Trees are an integral part of the landscape here at The Willow Garden
Our garden area was entirely treed when Bill first moved to this fifteen acre plot. During the creation of the home and garden, many native trees were left. These have naturally increased in size over thirty five plus years. The property was a mix of hardwood and conifer species. White and yellow birch may have been the most numerous Hardwoods; most of the poplar have either disappeared or were taken down during land clearing efforts. The most noteworthy birch is a white birch which we estimate to be over one hundred years old. It is directly behind the house, and technically probably should not be there.
There are some very sizable Maples, both red and a few sugar maples. Beech is somewhat scattered in the gulley areas surrounding the garden proper. We have one acquired “ornamental” purple-leafed, contorted beech. It is still quite small. There are also the inevitable White Ash, which seem to pop up much like weeds, often where they are not welcome.
There is but one Chestnut, which was planted from a seed nearly twenty years ago. It is quite sizable, but seems very hesitant to flower significantly. It does provide very beautiful autumn color.
We have a couple of Chinese Chestnuts, given to us by a gardening friend, which are still in pots. They seem to survive in spite of us.
There seem to be very few Mountain Ash (Sorbus Americana) in our immediate area. We have one in the front garden area, which gives quite a nice bloom and berry production most years. It seems to have a lot of damage from sapsuckers, so we wonder how long it will persist. It is most entertaining to watch the birds strip it of its crop of berries in the fall.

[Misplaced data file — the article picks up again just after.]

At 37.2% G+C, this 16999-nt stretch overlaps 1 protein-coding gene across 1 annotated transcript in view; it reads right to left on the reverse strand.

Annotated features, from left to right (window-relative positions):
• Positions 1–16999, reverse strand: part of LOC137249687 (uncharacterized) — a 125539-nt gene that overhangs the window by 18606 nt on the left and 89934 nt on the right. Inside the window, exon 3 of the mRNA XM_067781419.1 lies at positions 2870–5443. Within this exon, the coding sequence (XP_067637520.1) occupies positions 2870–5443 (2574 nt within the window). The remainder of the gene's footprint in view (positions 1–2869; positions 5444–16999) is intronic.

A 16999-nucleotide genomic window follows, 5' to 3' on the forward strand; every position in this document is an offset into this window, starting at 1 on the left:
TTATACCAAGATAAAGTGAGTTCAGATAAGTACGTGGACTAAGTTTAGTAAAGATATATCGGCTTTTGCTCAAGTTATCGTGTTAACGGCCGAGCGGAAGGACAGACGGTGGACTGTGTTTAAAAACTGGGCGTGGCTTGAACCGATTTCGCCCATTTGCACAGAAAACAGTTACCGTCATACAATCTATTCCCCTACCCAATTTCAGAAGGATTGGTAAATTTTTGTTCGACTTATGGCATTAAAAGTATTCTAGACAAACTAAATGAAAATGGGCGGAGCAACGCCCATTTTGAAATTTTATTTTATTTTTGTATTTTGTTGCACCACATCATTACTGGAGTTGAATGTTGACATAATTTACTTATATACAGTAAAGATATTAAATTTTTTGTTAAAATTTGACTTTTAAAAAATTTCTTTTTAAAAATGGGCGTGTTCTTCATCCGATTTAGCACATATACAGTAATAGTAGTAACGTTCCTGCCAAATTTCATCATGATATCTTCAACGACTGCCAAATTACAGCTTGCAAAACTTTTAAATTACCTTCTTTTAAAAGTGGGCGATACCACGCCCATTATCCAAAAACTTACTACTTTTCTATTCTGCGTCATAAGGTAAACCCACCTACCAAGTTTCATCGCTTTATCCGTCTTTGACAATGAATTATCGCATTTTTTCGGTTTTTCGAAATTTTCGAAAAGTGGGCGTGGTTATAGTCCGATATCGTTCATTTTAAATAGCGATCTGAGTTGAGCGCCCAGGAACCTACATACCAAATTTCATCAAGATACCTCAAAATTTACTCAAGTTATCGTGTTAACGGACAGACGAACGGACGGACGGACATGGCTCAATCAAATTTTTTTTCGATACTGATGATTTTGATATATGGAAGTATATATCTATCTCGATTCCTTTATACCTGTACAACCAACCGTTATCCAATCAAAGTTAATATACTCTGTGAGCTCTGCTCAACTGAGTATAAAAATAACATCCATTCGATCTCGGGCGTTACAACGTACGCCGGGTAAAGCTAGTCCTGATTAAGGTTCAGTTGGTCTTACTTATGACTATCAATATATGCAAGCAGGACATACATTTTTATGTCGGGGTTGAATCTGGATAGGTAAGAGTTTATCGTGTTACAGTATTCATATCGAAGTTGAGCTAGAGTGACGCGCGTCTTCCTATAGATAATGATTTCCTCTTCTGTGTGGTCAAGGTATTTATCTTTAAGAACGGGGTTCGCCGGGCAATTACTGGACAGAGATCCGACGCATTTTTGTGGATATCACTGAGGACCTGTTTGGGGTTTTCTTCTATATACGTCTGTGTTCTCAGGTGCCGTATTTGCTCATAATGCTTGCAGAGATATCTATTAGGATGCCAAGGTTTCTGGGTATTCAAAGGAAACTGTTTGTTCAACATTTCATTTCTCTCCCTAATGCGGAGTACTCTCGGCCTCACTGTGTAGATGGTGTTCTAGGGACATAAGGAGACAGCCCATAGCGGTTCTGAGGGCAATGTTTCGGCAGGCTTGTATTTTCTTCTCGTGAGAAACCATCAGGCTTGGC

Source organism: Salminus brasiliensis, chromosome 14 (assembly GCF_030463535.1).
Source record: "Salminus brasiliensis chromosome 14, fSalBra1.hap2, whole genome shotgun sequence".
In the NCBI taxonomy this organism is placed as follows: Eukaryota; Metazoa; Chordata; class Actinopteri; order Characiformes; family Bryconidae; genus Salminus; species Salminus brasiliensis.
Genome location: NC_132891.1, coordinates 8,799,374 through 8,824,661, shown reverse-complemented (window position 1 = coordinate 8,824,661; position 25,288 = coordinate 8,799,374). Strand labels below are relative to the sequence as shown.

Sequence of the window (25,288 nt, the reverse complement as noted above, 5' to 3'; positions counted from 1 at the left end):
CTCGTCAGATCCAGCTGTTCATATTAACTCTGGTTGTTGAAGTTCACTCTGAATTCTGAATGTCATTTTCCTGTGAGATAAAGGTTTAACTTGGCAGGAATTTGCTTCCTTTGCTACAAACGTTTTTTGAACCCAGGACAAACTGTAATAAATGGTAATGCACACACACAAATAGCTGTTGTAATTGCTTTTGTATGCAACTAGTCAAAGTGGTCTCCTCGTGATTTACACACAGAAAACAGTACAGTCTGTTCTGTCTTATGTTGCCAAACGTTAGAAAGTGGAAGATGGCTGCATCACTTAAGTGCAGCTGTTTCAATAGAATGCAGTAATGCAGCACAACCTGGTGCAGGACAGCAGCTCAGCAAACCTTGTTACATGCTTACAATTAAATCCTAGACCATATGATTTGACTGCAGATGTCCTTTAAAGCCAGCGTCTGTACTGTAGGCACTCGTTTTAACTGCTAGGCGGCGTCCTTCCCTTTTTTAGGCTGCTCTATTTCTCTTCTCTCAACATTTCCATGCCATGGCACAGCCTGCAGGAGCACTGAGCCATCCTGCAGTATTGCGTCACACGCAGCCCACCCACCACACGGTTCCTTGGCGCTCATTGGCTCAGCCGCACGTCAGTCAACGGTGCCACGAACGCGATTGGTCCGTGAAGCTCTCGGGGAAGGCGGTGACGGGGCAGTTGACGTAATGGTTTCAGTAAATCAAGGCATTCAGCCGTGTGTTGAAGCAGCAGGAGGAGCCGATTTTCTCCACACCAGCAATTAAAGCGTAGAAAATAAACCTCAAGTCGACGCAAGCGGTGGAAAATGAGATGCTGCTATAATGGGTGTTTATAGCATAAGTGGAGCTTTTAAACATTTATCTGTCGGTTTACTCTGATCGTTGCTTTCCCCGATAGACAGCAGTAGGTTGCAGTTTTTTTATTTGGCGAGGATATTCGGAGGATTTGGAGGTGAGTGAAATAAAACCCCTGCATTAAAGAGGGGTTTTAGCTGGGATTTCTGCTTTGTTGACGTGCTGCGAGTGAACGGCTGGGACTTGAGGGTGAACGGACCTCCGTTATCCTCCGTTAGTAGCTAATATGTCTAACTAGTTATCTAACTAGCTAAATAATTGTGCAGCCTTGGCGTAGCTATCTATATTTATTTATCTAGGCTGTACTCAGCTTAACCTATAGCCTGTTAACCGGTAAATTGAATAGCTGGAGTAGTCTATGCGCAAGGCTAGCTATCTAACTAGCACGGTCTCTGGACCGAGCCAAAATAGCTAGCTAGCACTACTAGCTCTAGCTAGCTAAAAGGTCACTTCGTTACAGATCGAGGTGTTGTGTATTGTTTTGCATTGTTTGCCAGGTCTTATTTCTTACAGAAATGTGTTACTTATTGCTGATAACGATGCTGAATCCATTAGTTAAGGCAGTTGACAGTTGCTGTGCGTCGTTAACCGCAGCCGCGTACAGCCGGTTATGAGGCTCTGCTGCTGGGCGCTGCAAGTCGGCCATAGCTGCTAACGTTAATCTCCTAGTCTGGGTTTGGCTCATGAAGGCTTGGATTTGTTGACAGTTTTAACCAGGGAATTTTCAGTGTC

There are some White and Black Spruce, some have been reaching old age in recent years and have actually blown down. White Pine has not been a resident species on this property, but several have been planted. Since they are not the fastest growers, none are of great size.
Native larch (Larix laricina) grows well in the area, but we only have one or two which were planted. Bill planted a so-called Norwegian larch from seed collected in the 1990’s. That tree is attaining a good size and has produced cones the last few years. There is also a relatively young “Contorted Japanese Larch”, acquired via one of the Rhododendron Society’s plant sales. It seems fairly happy growing just beyond the Holland bed at the top of the back hillside.
There are very few Hemlock (Tsuga canadensis) found in this area. We have one or two small specimens slowly settling in.
Eastern White Cedar (Thuja occidentalis) doesn’t seem to be common in this part of Nova Scotia. Bill has planted some which were brought from Ontario. They seem to be a tree viewed with mixed emotions. They tend to have quite pervasive root systems, so are not the best planted close to other plantings. Never the less, we have several very large specimens quite close to the house. There are several others near the road. Some were removed some years ago as they became problematic.